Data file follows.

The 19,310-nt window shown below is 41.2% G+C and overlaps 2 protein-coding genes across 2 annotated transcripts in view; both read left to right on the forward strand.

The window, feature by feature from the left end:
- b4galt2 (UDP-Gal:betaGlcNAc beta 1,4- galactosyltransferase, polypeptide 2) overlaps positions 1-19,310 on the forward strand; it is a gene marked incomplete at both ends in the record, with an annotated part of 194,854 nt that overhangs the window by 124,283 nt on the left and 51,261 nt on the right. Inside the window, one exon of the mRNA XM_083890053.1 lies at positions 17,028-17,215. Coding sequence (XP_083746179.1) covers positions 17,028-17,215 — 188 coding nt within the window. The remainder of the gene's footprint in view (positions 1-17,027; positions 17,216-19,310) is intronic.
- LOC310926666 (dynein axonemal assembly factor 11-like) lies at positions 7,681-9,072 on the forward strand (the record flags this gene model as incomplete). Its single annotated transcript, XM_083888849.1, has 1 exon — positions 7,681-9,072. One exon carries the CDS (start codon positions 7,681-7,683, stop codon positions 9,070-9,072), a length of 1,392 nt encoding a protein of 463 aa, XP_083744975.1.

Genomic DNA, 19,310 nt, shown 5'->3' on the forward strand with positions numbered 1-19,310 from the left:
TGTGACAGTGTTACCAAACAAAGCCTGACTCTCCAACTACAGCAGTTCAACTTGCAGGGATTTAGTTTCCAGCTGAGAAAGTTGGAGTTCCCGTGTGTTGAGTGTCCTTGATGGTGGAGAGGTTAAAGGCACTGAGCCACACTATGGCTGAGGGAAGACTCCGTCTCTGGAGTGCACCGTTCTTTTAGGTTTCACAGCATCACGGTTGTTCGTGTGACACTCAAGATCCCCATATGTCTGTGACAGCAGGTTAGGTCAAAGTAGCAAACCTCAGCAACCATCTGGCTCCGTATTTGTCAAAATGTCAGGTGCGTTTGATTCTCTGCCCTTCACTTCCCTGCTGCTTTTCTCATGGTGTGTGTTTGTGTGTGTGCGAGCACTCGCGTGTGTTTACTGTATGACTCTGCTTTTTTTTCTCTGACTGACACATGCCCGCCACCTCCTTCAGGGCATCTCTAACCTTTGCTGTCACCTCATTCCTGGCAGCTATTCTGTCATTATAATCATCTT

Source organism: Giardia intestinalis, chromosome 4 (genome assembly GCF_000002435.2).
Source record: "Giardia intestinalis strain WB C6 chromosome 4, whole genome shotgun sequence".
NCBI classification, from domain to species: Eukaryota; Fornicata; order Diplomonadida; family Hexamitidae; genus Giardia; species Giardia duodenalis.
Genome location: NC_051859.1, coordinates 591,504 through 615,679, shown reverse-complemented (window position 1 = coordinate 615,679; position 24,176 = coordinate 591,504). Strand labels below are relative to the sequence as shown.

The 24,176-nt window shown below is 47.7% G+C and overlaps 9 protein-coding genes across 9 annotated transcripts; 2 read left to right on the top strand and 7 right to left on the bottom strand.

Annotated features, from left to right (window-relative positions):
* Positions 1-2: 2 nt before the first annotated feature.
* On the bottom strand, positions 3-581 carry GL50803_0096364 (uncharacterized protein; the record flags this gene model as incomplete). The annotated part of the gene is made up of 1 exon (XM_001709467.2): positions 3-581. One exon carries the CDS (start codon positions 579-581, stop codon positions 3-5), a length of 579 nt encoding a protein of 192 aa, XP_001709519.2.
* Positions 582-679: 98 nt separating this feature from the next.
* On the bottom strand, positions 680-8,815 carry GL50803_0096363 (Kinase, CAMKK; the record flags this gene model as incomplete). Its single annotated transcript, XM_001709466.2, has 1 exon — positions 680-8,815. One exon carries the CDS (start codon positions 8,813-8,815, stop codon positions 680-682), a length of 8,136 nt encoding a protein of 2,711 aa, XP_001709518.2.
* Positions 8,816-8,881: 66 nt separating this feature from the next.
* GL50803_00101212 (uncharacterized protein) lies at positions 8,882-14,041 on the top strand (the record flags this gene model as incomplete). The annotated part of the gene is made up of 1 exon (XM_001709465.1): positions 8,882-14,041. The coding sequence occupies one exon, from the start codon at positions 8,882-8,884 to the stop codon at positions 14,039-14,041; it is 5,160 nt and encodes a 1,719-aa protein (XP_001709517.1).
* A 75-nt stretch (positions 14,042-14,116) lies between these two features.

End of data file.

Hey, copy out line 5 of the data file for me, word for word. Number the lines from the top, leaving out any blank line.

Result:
Genomic DNA, 19,310 nt, shown 5'->3' on the forward strand with positions numbered 1-19,310 from the left: